When Dr. Helen Kinsey injured her back in 2012, and it took her about a year-and-a-half to recover, she sought a different exercise outlet than running.
Now, seven years later, Kinsey is one of the top senior female race walkers in the Midwest. This weekend, the local gynecologist will compete in the National Senior Games in Albuquerque, New Mexico.
“I used to run and also bike, so I was disappointed I couldn’t run the Mill Race Marathon,” Kinsey said. “I’m just naturally a quick walker, so some friends encouraged me to walk for the half marathon. Before, I thought, ‘Walking, that’s for sissies.’”
But after walking the first Mill Race half marathon in 2013, Kinsey wanted to improve her time. She wasn’t happy with her speed.
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“So I looked online for how to increase your speed walking, and came up with race walking,” Kinsey said. “I watched some You Tube videos and sort of self trained myself at that point.”
Kinsey still did some biking at that point, but then broke an elbow in bike accident. So she started doing more walking at that time because it’s something she could do with her arm in a sling.
“Then, I went to a clinic to try an improve myself and found out I was competitive,” Kinsey said. “Then, I started doing more.”
Two years later, Kinsey broke another elbow and had multiple surgeries. Her orthopedist, Dr. Darryl Tannenbaum, ran marathons and suggested to Kinsey that she might try walking a marathon.
“That sparked my interest,” Kinsey said. “I was inspired to try a marathon.
So Kinsey walked the Mill Race half marathon in a cast in 2017 to prepare for the Monumental Marathon In Indianapolis, which she completed later that year.
“I thought it was the most stupid thing I ever did,” Kinsey said. “The next morning, I woke up planning how I’d do it better the next time.”
Kinsey went to a race walking clinic in Louisville and then started competing. Last year, she swept the 1,500- and 5,000-meter race walk events at the Indiana, Kentucky and Michigan Senior Games.
In race walking, competitors have to have one foot on the ground at all times. On each stride, their leg has to be outstretched with a straight knee, and it has to stay straight until it goes under their body.
“When you’re running, your goal is just to get to the end as fast as you can,” Kinsey said. “When you’re race walking, you have certain rules you have to follow. Otherwise, you’re disqualified. So that’s actually one of the really hard things about it, compared to running. That was actually my biggest fear, and I wanted to see if I was doing it right.”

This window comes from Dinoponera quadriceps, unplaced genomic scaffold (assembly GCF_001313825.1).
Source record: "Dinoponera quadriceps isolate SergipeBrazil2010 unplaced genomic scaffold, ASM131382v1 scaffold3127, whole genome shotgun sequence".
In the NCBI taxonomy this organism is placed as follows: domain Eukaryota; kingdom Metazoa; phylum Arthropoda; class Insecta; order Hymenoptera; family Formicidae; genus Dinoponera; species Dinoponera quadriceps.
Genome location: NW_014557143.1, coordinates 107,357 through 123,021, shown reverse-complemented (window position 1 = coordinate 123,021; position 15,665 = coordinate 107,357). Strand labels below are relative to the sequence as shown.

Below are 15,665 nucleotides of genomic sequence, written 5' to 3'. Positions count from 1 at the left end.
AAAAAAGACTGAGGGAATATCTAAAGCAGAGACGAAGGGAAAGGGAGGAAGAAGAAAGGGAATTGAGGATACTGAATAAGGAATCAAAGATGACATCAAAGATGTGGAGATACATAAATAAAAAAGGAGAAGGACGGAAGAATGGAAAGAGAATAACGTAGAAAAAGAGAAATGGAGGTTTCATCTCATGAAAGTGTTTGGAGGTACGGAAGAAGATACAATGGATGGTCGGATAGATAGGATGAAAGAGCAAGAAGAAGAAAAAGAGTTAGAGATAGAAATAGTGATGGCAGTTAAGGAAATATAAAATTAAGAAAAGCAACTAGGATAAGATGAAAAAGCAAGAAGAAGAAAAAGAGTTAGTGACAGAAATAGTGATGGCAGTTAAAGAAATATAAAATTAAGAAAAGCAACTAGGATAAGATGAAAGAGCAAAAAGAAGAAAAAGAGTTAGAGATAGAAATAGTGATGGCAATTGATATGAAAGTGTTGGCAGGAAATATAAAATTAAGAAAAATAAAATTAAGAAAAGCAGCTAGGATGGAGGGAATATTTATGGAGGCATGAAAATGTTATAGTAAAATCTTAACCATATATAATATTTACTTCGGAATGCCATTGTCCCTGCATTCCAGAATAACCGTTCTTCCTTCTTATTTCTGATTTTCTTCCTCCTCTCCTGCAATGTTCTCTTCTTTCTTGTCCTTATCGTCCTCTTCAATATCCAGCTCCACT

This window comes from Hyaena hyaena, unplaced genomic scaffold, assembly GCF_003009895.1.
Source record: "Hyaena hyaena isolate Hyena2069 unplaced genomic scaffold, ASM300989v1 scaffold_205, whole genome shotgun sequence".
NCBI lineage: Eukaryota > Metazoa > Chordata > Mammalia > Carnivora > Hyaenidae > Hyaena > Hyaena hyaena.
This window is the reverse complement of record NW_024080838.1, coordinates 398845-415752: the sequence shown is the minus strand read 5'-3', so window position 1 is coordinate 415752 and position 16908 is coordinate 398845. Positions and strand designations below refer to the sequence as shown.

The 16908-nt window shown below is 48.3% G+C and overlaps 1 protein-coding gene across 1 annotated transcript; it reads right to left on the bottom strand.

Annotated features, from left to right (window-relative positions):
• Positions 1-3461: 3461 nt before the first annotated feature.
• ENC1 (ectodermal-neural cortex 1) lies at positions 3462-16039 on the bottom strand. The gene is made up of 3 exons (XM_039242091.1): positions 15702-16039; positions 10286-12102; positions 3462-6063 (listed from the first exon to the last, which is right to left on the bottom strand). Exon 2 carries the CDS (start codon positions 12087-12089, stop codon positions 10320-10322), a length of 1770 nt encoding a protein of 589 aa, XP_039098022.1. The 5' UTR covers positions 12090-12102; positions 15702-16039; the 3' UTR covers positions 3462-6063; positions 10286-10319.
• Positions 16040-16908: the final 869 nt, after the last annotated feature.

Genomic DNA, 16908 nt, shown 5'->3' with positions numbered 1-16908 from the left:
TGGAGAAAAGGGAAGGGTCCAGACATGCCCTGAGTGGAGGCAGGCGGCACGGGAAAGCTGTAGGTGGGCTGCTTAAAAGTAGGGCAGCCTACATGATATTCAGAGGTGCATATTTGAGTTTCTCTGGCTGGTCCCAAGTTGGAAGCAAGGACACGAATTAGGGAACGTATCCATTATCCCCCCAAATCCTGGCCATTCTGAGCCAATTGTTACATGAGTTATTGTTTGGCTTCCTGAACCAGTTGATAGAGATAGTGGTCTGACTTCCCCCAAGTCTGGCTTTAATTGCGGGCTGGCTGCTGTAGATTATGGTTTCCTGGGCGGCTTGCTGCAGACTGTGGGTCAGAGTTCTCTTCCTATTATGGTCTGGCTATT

Kinsey said that running uses more of an athlete’s quad muscles, while race walking uses more hamstrings, glutes, lower back and core muscles.
“I can get my heart rate up just as much (race walking) as I could running,” Kinsey said. “It takes as much effort as running. One of the reasons that I switched is, you have a lot of impact on your back running, and with the race walking, it decreases that by at least half.”
Kinsey’s goal was do six marathons before she turned 60. Now 61, she has done five marathons, and the sixth was rained out.
In the coming days, Kinsey will compete at much shorter distances. The 1,500 race walk is Saturday, and the 5,000 race walk is Monday at the University of New Mexico.
Kinsey’s best times are 8 minutes, 53 seconds for the 1,500 and 32:23 for the 5,000. She hopes to place in the top five in those events in the Women’s 60-64-year-old division.
“There’s people in my age group that have been doing this for probably 40 years,” Kinsey said. “So there’s stiff competition, but I’m hoping to place. It depends on who comes and how the day is.”
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Name: Helen Kinsey
Hometown: Winchester, Tennessee
College: Indiana University
Occupation: Gynecologist physician at Cummins Live Well Center
Family: Husband Steve, two adult daughters